Air Defenses Faltered on 9/11, Panel Finds
Cheney's general shoot-down orders were issued to NORAD at 10:31 a.m., but clear instructions were never passed along to pilots in the air.
"In short," the report says, "while leaders in Washington believed the fighters circling above them had been instructed to 'take out' hostile aircraft, the only orders actually conveyed to the Langley pilots were to 'ID type and tail.' "
The Langley pilots were also never told why they were scrambled or that hijacked commercial airliners were a threat, the commission's staff found.
At one point, Cheney mistakenly informed Secretary of Defense Donald H. Rumsfeld that U.S. fighters had shot down a couple of hijacked aircraft on his orders.
Bush, who was visiting an elementary school in Florida at the time of the hijackings, was first informed that something was amiss when senior adviser Karl Rove told him that a small, twin-engine plane had crashed into the World Trade Center, the report says.
"The president's reaction was that the incident must have been caused by pilot error," the report says.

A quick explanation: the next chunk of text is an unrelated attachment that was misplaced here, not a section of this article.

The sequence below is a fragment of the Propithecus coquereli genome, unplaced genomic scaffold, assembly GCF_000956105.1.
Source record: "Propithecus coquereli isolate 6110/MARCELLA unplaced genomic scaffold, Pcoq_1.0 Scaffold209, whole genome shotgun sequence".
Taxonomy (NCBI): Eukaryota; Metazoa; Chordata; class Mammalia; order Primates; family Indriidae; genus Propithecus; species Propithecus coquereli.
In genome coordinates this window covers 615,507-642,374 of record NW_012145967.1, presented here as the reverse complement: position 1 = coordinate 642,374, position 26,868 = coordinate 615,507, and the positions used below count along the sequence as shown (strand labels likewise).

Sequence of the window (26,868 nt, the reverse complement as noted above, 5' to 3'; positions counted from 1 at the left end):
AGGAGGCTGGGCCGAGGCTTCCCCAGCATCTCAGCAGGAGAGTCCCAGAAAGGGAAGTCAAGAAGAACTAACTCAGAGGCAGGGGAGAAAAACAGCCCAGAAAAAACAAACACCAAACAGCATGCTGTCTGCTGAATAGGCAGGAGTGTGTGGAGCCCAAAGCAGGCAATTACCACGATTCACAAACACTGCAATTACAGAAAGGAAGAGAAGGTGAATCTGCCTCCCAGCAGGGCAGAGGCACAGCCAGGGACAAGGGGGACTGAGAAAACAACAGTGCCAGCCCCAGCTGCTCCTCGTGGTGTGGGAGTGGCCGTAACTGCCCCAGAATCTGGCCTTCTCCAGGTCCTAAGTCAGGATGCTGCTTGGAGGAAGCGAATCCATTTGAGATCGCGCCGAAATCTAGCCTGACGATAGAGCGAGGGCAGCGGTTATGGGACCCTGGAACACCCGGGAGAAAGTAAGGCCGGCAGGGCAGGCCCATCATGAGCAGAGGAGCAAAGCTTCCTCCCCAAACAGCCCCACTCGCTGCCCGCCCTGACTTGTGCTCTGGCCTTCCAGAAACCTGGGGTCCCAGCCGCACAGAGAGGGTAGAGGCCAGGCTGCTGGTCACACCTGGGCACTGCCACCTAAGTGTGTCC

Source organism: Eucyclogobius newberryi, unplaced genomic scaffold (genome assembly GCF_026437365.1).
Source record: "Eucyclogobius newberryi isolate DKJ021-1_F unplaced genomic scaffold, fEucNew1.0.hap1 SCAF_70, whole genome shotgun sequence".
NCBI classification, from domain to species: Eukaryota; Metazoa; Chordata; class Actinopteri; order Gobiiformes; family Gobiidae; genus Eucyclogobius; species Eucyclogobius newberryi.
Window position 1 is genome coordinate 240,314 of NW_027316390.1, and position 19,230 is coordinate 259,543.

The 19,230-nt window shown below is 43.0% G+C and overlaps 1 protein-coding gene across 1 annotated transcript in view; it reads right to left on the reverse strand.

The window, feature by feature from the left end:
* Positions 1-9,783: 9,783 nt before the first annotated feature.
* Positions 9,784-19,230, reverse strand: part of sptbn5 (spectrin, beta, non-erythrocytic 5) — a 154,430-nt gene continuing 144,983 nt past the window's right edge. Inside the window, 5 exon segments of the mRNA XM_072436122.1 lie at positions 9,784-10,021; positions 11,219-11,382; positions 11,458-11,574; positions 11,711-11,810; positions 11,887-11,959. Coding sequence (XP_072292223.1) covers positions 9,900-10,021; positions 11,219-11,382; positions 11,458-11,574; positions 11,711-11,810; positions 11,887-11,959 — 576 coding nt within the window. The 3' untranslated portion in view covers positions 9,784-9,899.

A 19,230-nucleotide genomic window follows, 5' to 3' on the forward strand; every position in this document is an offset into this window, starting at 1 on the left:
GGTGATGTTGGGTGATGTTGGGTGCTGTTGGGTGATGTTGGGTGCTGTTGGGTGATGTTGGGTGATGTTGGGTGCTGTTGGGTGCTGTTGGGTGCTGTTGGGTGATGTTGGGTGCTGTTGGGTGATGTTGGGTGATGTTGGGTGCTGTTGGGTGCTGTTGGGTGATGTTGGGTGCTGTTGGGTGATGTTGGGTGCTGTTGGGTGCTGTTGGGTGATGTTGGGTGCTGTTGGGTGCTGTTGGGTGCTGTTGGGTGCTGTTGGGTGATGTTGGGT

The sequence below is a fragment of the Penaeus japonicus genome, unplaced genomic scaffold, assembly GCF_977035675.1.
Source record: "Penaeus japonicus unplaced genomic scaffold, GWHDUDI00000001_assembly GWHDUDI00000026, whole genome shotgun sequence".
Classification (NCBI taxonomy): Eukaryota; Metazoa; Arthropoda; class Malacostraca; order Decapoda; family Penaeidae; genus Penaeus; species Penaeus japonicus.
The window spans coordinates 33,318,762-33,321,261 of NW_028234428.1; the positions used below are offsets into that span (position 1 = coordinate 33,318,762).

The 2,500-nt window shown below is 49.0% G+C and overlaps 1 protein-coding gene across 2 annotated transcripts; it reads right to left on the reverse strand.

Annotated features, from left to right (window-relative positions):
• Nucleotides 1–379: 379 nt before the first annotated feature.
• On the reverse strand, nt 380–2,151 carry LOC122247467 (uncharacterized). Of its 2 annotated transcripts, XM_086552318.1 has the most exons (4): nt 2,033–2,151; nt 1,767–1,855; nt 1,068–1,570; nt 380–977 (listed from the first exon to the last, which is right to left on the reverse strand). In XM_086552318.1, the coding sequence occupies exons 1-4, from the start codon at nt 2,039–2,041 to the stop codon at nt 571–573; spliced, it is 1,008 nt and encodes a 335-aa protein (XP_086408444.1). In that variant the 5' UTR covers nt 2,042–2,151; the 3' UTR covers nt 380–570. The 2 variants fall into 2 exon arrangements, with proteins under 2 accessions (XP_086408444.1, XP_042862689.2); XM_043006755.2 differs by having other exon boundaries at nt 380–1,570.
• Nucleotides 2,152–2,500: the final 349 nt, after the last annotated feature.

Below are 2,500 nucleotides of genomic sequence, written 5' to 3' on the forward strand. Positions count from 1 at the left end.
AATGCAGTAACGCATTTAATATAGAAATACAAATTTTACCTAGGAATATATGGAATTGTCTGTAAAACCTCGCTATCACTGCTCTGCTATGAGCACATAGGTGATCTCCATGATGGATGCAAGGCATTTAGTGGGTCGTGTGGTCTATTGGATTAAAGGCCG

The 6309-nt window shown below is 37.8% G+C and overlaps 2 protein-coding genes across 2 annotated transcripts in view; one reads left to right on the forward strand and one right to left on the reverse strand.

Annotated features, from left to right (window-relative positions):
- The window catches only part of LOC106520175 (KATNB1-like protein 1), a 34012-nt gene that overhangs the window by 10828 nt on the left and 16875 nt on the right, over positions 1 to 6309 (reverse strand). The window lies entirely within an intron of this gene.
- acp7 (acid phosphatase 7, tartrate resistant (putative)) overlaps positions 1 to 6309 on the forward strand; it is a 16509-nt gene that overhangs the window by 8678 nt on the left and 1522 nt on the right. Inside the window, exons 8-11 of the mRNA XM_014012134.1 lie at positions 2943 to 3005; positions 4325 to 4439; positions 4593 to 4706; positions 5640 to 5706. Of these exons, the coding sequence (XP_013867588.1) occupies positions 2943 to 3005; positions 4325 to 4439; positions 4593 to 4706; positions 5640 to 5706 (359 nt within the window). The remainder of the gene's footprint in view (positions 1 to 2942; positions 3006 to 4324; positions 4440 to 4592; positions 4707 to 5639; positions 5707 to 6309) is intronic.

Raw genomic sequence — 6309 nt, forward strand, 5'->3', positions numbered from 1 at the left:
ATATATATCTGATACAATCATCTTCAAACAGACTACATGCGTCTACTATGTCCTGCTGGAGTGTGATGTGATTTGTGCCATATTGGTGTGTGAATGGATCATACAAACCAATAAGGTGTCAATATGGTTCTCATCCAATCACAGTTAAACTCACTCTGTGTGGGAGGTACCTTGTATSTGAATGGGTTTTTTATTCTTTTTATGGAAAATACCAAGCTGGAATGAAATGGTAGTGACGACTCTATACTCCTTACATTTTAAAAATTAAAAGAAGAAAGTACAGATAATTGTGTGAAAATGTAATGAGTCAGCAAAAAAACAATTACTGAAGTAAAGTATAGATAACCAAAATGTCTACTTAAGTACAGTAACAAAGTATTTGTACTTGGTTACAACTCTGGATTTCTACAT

Shortly afterward, National Security Adviser Condoleezza Rice, who was at the White House, informed Bush that the plane was a commercial flight.
While Bush was seated in a classroom of second-graders, White House Chief of Staff Andrew H. Card Jr. whispered to him, "A second plane hit the second tower. America is under attack," the report says.
"The president told us his instinct was to project calm, not to have the country see an excited reaction at a moment of crisis," the 29-page document continues. Bush saw the phones and pagers of reporters starting to ring as they stood behind the children in the classroom and "felt he should project strength and calm until he could better understand what was happening," the report says.
It was after he had left the school that Bush told Cheney, "We're at war."
Faced with advice from Cheney and the Secret Service that he not return to Washington immediately, Bush reluctantly agreed to board Air Force One and fly to a destination that had not yet been determined.
"All witnesses agreed that the president strongly wanted to return to Washington and only grudgingly agreed to go elsewhere," the report says.
Interviewed on CNN before today's hearing began, commission member John F. Lehman, a Republican former secretary of the Navy, said that "there was considerable breakdown in command and control" on Sept. 11 in the air defense effort.
"It's a picture of lack of preparation between the FAA and the Air Force," he said. But he said the question of whether better coordination would have saved lives is still an open one.
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